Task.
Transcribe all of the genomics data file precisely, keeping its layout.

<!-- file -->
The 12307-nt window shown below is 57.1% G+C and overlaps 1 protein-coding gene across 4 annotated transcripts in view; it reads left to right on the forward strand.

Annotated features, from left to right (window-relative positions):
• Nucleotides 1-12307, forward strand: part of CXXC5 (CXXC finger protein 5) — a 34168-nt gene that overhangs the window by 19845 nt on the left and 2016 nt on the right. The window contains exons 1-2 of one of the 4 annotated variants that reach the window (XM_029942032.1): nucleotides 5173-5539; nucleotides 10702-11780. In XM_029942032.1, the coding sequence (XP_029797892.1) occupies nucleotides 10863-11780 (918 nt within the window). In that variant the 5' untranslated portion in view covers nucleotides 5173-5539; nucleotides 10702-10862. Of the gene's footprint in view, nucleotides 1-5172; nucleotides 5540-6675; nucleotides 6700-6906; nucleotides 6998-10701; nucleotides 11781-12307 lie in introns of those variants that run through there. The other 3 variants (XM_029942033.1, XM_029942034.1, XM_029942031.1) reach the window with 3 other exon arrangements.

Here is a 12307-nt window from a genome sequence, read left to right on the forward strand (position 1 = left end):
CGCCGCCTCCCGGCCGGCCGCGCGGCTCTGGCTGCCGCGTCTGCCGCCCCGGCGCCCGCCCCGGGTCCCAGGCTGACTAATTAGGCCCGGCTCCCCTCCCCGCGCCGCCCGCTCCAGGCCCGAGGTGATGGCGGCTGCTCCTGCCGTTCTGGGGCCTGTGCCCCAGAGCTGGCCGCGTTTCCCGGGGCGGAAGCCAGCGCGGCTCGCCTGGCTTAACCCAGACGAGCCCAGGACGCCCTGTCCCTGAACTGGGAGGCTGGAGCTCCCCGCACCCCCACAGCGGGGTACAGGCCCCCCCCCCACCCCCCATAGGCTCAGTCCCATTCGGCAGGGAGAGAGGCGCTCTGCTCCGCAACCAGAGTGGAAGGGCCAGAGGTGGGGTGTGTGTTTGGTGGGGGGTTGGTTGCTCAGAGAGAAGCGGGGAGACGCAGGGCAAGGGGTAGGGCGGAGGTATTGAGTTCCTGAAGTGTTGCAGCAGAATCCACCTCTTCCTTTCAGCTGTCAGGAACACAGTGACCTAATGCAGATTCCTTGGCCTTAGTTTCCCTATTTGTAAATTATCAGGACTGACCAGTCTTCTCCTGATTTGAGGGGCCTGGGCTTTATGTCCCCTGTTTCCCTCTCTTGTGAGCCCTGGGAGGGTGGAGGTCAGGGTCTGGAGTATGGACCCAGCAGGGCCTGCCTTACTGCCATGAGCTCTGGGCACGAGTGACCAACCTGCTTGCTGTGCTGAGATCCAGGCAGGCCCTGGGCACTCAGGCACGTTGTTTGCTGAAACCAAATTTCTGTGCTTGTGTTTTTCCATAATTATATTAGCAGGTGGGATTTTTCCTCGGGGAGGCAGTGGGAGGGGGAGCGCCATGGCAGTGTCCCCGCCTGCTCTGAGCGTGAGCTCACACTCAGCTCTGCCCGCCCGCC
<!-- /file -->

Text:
The 12307-nt window shown below is 57.1% G+C and overlaps 1 protein-coding gene across 4 annotated transcripts in view; it reads left to right on the forward strand.

Annotated features, from left to right (window-relative positions):
• Nucleotides 1-12307, forward strand: part of CXXC5 (CXXC finger protein 5) — a 34168-nt gene that overhangs the window by 19845 nt on the left and 2016 nt on the right. The window contains exons 1-2 of one of the 4 annotated variants that reach the window (XM_029942032.1): nucleotides 5173-5539; nucleotides 10702-11780. In XM_029942032.1, the coding sequence (XP_029797892.1) occupies nucleotides 10863-11780 (918 nt within the window). In that variant the 5' untranslated portion in view covers nucleotides 5173-5539; nucleotides 10702-10862. Of the gene's footprint in view, nucleotides 1-5172; nucleotides 5540-6675; nucleotides 6700-6906; nucleotides 6998-10701; nucleotides 11781-12307 lie in introns of those variants that run through there. The other 3 variants (XM_029942033.1, XM_029942034.1, XM_029942031.1) reach the window with 3 other exon arrangements.

Here is a 12307-nt window from a genome sequence, read left to right on the forward strand (position 1 = left end):
CGCCGCCTCCCGGCCGGCCGCGCGGCTCTGGCTGCCGCGTCTGCCGCCCCGGCGCCCGCCCCGGGTCCCAGGCTGACTAATTAGGCCCGGCTCCCCTCCCCGCGCCGCCCGCTCCAGGCCCGAGGTGATGGCGGCTGCTCCTGCCGTTCTGGGGCCTGTGCCCCAGAGCTGGCCGCGTTTCCCGGGGCGGAAGCCAGCGCGGCTCGCCTGGCTTAACCCAGACGAGCCCAGGACGCCCTGTCCCTGAACTGGGAGGCTGGAGCTCCCCGCACCCCCACAGCGGGGTACAGGCCCCCCCCCCACCCCCCATAGGCTCAGTCCCATTCGGCAGGGAGAGAGGCGCTCTGCTCCGCAACCAGAGTGGAAGGGCCAGAGGTGGGGTGTGTGTTTGGTGGGGGGTTGGTTGCTCAGAGAGAAGCGGGGAGACGCAGGGCAAGGGGTAGGGCGGAGGTATTGAGTTCCTGAAGTGTTGCAGCAGAATCCACCTCTTCCTTTCAGCTGTCAGGAACACAGTGACCTAATGCAGATTCCTTGGCCTTAGTTTCCCTATTTGTAAATTATCAGGACTGACCAGTCTTCTCCTGATTTGAGGGGCCTGGGCTTTATGTCCCCTGTTTCCCTCTCTTGTGAGCCCTGGGAGGGTGGAGGTCAGGGTCTGGAGTATGGACCCAGCAGGGCCTGCCTTACTGCCATGAGCTCTGGGCACGAGTGACCAACCTGCTTGCTGTGCTGAGATCCAGGCAGGCCCTGGGCACTCAGGCACGTTGTTTGCTGAAACCAAATTTCTGTGCTTGTGTTTTTCCATAATTATATTAGCAGGTGGGATTTTTCCTCGGGGAGGCAGTGGGAGGGGGAGCGCCATGGCAGTGTCCCCGCCTGCTCTGAGCGTGAGCTCACACTCAGCTCTGCCCGCCCGCC